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    Searching Extragalactic Voids

    In a recent article found in the Astrophysical Journal (J. Ward Moody et al., 2017, ApJ, 836, 58), Moody, Draper, McNeil, and Joner used the 8-meter Gillett Gemini telescope and GMOS spectrometer on Mauna Kea to look for emission-line dwarf galaxies in the centers of two nearby galaxy voids. Candidate objects were found in a photometric survey of void fields done with red shifted H-alpha filters using the 4-meter Mayall telescope and Mosaic camera on Kitt Peak. The figure to the left shows a spectrum for one of the six candidate objects selected for observations using the Gemini telescope. The red shifted [OIII] and H-beta emission lines are clearly visible at the right end of the spectrum. The results of this paper serve as a proof of concept for the photometric technique in that all six candidate objects showed strong emission lines in the spectrum.

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    Relatively Nearby Active Galaxy

    Messier 106 is a spiral galaxy located in the northern hemisphere constellation of Canes Venatici. M106 is roughly 25 million light-years away and exhibits an active nucleus that is classified as a Type 2 Seyfert. This activity indicates the presence of a supermassive black hole with a mass of more than ten million times that of the Sun. M106 is also home to a water vapor megamaser as evidenced by 22 GHz water emission observations. The water maser observations have provided independent distance estimates for M106 that help calibrate the Cepheid distance scale and help provide confirmation for other extragalactic distance measurements. Imaging specialist Dr. Robert Gendler composed this image using data secured by Dr. Michael Joner at the BYU West Mountain Observatory. Many of the details seen in the nuclear region are enhanced by the use of data obtained through a narrow-band H-alpha filter.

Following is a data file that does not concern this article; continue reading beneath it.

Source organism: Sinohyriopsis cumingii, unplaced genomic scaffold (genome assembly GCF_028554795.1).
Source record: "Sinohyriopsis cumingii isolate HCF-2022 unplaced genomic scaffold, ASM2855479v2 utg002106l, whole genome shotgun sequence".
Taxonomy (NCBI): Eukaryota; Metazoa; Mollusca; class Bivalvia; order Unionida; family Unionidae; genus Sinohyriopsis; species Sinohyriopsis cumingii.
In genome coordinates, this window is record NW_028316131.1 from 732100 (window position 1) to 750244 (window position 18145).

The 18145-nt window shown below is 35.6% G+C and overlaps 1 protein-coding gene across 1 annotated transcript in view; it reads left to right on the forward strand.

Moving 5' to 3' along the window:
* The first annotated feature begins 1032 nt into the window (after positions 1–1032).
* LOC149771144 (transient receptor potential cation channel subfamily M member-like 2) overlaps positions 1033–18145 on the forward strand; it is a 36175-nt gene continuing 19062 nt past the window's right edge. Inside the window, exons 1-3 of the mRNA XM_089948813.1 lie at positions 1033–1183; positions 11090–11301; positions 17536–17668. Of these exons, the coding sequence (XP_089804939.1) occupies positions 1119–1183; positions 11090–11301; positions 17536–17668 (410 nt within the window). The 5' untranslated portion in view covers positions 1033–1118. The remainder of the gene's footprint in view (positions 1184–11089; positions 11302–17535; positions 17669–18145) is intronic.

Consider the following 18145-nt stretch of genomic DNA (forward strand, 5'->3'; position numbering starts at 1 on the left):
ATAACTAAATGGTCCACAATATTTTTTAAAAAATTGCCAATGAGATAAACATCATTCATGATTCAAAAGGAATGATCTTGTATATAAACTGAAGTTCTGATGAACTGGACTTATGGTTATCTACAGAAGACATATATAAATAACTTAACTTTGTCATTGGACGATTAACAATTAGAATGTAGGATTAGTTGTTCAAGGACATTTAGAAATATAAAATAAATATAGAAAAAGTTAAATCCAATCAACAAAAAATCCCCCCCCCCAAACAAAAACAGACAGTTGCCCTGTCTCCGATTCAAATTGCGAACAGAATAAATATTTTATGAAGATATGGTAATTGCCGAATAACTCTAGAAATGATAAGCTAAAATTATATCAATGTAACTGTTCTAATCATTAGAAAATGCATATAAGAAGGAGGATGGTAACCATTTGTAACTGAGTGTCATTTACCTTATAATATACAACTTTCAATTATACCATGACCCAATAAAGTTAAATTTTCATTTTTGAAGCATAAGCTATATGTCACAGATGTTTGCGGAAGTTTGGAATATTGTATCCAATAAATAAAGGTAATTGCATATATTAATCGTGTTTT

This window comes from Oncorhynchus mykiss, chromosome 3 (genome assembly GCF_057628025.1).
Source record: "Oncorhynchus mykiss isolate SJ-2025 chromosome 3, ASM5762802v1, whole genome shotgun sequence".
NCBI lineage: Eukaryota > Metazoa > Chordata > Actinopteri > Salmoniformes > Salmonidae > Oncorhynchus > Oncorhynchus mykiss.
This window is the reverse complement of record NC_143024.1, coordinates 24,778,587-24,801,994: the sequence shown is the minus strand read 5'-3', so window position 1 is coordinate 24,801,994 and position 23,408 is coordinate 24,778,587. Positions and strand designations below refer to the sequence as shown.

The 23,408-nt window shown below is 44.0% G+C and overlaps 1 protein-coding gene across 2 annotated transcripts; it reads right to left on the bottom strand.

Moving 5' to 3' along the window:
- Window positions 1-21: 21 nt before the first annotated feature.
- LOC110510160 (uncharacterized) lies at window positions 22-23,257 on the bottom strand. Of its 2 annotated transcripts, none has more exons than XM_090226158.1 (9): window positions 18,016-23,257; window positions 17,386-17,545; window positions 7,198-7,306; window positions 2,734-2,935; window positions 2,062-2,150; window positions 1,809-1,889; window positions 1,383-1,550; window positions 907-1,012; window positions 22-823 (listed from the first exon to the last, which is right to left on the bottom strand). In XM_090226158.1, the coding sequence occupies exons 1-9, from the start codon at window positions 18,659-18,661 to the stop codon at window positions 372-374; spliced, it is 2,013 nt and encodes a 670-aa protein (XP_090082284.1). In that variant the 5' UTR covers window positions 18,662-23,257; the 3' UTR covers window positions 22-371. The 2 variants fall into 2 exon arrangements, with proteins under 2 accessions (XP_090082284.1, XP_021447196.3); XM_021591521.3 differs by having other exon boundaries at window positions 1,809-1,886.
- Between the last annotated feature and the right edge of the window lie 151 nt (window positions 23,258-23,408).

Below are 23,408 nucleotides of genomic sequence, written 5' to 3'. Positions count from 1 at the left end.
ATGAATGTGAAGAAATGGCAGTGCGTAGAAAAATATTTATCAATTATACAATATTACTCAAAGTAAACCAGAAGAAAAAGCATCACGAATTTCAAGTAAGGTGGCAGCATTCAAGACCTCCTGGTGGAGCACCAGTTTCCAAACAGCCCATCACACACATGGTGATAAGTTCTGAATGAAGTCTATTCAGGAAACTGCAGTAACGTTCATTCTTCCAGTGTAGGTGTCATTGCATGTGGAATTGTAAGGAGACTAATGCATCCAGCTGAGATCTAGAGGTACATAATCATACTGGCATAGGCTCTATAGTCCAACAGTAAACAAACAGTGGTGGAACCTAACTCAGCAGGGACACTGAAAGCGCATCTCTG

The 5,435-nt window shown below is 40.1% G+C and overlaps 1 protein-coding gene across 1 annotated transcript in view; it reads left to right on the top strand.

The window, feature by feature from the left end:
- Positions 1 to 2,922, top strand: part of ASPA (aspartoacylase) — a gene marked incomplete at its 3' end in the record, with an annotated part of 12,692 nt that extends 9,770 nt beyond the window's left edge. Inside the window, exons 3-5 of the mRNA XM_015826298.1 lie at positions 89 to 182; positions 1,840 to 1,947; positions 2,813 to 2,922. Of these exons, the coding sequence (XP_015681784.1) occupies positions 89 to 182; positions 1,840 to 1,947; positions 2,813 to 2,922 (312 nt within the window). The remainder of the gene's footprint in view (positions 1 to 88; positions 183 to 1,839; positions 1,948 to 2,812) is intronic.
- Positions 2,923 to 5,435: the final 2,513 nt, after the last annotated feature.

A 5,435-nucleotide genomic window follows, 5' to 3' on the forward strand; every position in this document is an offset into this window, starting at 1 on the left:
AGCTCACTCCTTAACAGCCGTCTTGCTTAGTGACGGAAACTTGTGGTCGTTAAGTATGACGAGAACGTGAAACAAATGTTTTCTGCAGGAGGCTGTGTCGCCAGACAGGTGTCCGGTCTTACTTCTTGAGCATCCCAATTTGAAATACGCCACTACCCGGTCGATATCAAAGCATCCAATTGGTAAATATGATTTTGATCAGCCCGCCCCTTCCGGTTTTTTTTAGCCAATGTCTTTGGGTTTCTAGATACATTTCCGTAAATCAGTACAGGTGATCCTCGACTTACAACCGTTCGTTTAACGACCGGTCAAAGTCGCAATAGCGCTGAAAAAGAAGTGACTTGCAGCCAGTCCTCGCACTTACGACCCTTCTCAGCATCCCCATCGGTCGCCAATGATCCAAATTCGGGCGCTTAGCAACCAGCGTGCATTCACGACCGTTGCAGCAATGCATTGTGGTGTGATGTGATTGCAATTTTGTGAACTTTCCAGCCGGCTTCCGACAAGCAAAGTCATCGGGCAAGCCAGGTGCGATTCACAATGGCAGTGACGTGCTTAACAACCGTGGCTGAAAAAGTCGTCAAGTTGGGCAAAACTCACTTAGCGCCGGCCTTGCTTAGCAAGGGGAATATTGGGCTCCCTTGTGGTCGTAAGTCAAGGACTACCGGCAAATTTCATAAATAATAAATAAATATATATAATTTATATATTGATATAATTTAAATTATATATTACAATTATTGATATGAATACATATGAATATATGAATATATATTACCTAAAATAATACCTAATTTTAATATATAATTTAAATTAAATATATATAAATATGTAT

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    Ready for Another Night

    University Photographer, Mark Philbrick, captured this sunset image of the BYU West Mountain Observatory in early June 2016. At the same time, Physics and Astronomy students were at work preparing the telescopes for yet another night of research observations. Data are secured on these nights for a wide variety of projects ranging from careful searches for exoplanets to monitoring active galaxies. The resulting data support research efforts of BYU students and faculty and in many cases contribute to publications by large international collaborations.

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    Orion at West Mountain

    This picture shows the familiar winter constellation of Orion setting in the west as it moves behind the main dome at the BYU West Mountain Observatory. The constellation of Orion is known as a location with giant molecular clouds and current star forming regions. Even in this short exposure, the Orion nebula is clearly visible in the sword of Orion. This picture was taken by Professor Michael Joner while working at the observatory on a clear spring night.

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    Magnificent Desolation

    The phrase “Magnificent Desolation” was used by Apollo 11 Lunar Module Pilot Buzz Aldrin to describe his view shortly after he became the second person to step out onto the surface of the Moon on July 20, 1969. The photo shown here is centered on the relatively young crater Copernicus located just south of Mare Imbrium. This impact crater is 93 km in diameter and approximately 3.8 km deep. The rugged terrain seen here is a reminder of the magnificent desolation that is characteristic of our nearest neighbor in the solar system. This image was secured by Dr. Michael Joner using the 0.9-meter reflector operating at f/11 on site at the BYU West Mountain Observatory just after last quarter phase in early September 2018.


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6:07 AM

27 May, Monday

Memorial Day

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Recently Published Research

Trevor Stout, Alan Wall, Kent Gee, and Traci Neilsen recently published an article titled "Obtaining acoustic intensity from multisource statistically optimized near-field acoustical holography" in Proceedings of Meetings on Acoustics. Click on the image above to read it.

Astronomy Picture of the Day

Deep Field: Nebulae of Sagittarius : These three bright nebulae are often featured on telescopic tours of the constellation Sagittarius and the crowded starfields of the central Milky Way....

This photograph and Description come from NASA's Astronomy Picture of the Day web site.

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